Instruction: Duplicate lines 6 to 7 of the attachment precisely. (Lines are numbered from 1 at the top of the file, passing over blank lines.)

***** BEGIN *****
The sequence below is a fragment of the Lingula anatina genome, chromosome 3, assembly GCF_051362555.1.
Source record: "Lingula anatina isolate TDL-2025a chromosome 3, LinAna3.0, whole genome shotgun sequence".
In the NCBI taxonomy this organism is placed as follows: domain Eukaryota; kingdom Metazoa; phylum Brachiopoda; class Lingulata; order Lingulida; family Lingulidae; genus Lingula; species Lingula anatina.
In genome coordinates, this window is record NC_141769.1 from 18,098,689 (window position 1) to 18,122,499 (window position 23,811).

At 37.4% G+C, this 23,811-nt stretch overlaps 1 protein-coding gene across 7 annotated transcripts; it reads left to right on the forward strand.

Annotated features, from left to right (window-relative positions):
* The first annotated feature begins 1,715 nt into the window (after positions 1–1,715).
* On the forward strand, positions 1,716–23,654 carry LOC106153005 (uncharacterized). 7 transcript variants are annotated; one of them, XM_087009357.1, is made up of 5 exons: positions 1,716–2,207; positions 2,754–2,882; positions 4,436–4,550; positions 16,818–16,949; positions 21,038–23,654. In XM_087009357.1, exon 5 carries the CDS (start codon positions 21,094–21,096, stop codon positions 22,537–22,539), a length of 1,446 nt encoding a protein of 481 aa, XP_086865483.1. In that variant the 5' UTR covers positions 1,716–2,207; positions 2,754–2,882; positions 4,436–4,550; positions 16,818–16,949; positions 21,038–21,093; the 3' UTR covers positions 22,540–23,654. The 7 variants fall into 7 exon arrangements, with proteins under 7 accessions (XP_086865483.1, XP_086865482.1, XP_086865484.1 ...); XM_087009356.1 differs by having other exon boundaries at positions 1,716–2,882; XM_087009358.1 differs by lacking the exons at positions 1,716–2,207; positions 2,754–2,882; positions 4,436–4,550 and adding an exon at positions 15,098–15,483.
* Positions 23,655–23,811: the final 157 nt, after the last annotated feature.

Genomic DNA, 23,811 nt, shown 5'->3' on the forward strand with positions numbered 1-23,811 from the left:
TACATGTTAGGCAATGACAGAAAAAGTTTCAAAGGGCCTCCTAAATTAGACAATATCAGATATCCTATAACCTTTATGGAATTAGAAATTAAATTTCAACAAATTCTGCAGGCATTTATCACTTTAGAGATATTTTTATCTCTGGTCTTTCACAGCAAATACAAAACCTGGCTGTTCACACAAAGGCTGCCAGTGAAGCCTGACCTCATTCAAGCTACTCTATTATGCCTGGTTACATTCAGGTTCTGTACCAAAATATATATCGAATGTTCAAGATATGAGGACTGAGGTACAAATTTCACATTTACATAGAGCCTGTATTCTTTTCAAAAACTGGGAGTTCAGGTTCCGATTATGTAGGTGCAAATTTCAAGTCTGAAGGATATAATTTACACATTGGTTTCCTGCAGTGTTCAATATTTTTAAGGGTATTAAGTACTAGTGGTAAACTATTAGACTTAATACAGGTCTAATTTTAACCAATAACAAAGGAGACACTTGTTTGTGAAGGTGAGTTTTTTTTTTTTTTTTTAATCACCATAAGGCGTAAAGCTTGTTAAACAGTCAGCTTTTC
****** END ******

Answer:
Annotated features, from left to right (window-relative positions):
* The first annotated feature begins 1,715 nt into the window (after positions 1–1,715).